Only a low number of rats have been found to carry rabies around. Even if it may be unclear why most rats do not suffer from rabies, it is believed that the rat is too small and when it is attacked by a rabid animal like a fox, skunk or raccoon, it does not survive most of the time.
How long the rabies will progress inside the rats will depend on the type of the rabies, the rabies strain, and the body weight and age of the rat. When the rabies is in higher doses, then the progression will also be higher. When the bites take place near the head or in multiple places, it is possible for the rabies to progress faster.
The owners of pet rats normally believe that when a rat survives the bite from a rabid animal, if it then bites a human, the transmission of the disease will not take place since the rats do have a dry bite. The bite of a rat occurs with a forward position of teeth at the mouth, and this is a position in which many believe that the teeth will not get wet. However, this is not true since the rats are able to transmit the saliva borne diseases, like septic arthritis and rat bite fever, through their bites. This means that it is able to transmit the rabies virus when it is carrying the disease.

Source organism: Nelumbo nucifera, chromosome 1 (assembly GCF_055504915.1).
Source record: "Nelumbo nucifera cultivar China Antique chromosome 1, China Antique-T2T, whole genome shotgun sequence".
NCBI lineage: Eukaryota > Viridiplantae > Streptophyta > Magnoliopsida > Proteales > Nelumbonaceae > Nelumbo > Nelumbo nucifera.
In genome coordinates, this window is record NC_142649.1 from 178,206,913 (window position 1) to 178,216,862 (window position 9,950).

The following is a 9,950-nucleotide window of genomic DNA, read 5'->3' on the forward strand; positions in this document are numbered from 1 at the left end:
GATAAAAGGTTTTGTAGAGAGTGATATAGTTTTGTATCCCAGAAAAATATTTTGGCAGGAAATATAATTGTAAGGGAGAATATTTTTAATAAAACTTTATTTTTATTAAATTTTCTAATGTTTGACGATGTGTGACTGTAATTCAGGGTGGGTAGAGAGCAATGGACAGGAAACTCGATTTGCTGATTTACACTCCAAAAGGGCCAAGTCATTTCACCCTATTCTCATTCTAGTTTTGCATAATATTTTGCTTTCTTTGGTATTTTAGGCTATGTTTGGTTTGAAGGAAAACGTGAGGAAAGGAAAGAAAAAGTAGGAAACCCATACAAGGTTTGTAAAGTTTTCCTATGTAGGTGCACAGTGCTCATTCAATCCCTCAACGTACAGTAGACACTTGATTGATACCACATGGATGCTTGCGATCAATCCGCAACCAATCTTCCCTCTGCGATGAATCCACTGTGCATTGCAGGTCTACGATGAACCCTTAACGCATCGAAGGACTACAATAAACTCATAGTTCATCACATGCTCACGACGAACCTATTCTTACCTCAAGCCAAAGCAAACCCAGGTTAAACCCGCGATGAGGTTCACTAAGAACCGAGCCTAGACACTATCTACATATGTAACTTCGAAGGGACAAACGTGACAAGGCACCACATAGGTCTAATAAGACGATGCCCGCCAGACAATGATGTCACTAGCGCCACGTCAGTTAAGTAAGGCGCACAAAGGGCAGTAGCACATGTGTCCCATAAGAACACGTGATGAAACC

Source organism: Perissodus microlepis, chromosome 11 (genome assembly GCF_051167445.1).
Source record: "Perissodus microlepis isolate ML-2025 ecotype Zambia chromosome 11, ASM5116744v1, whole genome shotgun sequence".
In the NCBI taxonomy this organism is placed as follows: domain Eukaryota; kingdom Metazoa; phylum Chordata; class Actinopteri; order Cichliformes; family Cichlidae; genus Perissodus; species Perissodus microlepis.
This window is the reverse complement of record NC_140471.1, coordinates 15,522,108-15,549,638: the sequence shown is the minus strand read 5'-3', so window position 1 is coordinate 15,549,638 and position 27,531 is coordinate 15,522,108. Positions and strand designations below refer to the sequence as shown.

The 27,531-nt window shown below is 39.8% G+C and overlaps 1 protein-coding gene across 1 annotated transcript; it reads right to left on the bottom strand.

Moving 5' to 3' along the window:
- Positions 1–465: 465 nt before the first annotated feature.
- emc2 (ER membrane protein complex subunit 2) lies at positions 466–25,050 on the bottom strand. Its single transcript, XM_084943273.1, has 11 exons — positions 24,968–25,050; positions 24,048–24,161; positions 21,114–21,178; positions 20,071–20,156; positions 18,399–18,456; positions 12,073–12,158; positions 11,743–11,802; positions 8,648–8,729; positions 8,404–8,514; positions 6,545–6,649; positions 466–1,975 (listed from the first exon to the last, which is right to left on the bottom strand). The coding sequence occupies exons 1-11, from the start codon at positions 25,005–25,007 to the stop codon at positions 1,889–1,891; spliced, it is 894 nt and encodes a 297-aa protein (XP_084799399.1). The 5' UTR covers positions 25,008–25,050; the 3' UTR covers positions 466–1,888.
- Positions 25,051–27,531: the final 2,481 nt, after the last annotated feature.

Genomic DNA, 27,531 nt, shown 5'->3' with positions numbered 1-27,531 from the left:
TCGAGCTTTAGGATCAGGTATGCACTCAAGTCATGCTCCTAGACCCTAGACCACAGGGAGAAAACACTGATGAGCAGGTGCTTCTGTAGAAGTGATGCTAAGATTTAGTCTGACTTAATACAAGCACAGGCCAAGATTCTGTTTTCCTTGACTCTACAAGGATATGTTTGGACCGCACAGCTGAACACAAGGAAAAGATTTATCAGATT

Few rats are known to carry rabies and even fewer are known to bite humans and cause rabies. Rats are not known to be among the serious rabies risks, and most of the time the rabies shot will not be given after a rat bite occurs. However, any bite from a rat requires the rabies prophylaxis.
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